Have you been curious about how to make resin art, but you're not sure where to begin?
You might be asking yourself:
What is resin?
Which resin is best for art and crafts?
What resin tools do I need?
What are some easy epoxy resin ideas for beginners?
If you're new to resin and feel uncertain, don't worry. Many people feel overwhelmed by the options available, but here at ArtResin, we've got you covered! Resin is surprisingly simple to use, as long as you follow a few basic guidelines . We've got step-by-step guidance, plus a list of Easy Resin Art Ideas, to help you get started with confidence.
Soon you'll be measuring, mixing and pouring resin like a pro.
Let's answer your questions.
What Is Resin?
When we're talking about resin for art or crafting, we're referring to epoxy resin. Epoxy resin is a clear liquid plastic made of up two parts: resin and hardener. When the resin and hardener are mixed together, a chemical reaction occurs that takes it from a liquid to a hard, shiny solid.
Which Resin Is Best For Arts and Crafts?
When you're starting out, you might be tempted to buy the cheapest epoxy resin you can find. The truth is, this is exactly the type of resin to stay away from! Cheap epoxy resins are not designed for art: they're often highly toxic, give off noxious fumes, and will turn yellow in no time, ruining your project and wasting your money. This really is a case where that old saying "You get what you pay for" is true. For your health and for your artwork, it's worth paying extra for a high quality epoxy resin.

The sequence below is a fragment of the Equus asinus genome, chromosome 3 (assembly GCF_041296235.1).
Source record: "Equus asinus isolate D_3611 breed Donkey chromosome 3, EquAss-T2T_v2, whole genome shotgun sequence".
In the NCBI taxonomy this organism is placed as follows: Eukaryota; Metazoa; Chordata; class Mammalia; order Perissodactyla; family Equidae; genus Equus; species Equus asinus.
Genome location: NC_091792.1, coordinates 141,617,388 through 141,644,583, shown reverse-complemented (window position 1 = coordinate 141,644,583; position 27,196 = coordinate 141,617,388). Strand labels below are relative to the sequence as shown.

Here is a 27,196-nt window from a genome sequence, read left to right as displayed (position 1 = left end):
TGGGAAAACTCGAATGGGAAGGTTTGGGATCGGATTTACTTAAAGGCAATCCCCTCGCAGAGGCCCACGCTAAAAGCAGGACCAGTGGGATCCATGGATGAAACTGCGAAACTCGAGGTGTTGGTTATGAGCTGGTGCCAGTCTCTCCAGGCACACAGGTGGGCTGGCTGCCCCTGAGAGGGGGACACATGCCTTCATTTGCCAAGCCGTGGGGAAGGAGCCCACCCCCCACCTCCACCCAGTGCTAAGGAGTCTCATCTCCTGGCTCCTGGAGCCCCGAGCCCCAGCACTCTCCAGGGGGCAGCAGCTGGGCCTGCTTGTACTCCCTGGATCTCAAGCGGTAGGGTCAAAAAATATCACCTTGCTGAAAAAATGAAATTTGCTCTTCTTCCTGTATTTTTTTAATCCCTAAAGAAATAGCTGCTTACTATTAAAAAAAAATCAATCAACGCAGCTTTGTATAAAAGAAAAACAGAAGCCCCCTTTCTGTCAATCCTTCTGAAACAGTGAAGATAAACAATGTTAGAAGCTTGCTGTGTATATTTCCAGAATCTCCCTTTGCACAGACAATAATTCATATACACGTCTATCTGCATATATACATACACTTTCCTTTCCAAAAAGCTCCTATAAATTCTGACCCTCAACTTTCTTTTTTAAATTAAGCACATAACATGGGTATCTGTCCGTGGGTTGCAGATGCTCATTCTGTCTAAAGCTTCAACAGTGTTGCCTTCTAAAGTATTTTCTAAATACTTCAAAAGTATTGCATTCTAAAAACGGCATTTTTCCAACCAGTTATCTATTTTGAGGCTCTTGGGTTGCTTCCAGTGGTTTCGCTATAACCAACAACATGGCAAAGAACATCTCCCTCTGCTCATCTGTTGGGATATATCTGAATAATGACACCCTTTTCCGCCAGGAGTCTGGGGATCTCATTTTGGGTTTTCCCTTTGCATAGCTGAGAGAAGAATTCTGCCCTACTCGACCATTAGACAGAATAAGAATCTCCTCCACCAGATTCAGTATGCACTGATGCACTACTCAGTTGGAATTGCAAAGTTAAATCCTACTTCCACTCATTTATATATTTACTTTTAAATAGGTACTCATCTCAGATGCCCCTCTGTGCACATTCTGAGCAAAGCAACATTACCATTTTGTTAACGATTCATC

This watercolor painting was ruined by cheap epoxy resin.
Why It's Important To Use ArtResin For Your Art:
Easy To Use:
There's no complicated weighing or confusing directions here. ArtResin is a 1:1 ratio, measured by volume. In other words, mix together precisely equal amounts of resin and hardener in a measuring cup.
Doesn't get easier than that!
Made For Art:
ArtResin has a beautiful, thick consistency which makes it easy to control and allows it to self-level as the resin hardens. This thick consistency is excellent for color separation in techniques like flow art, preventing the colors from mixing together and looking muddy.
It also has a long working time (about 40 minutes) so you can get your piece just right. It also has a short cure time: you'll be able to handle your pieces after about 24 hours.
ArtResin was designed by artists who know exactly what artists want: a crystal clear resin that dries with a gorgeous glossy finish. ArtResin is also formulated with special ingredients to protect against yellowing to keep your art looking as good as the day you created it.
Protecting your health is the single most important reason you need a resin made especially for art. ArtResin is non-toxic (when used as directed) so it's not bad for your health like other resins. It contains no nasty fumes, solvents or VOCs. It has a low odor and is safe to use at home when used in a well-ventilated area.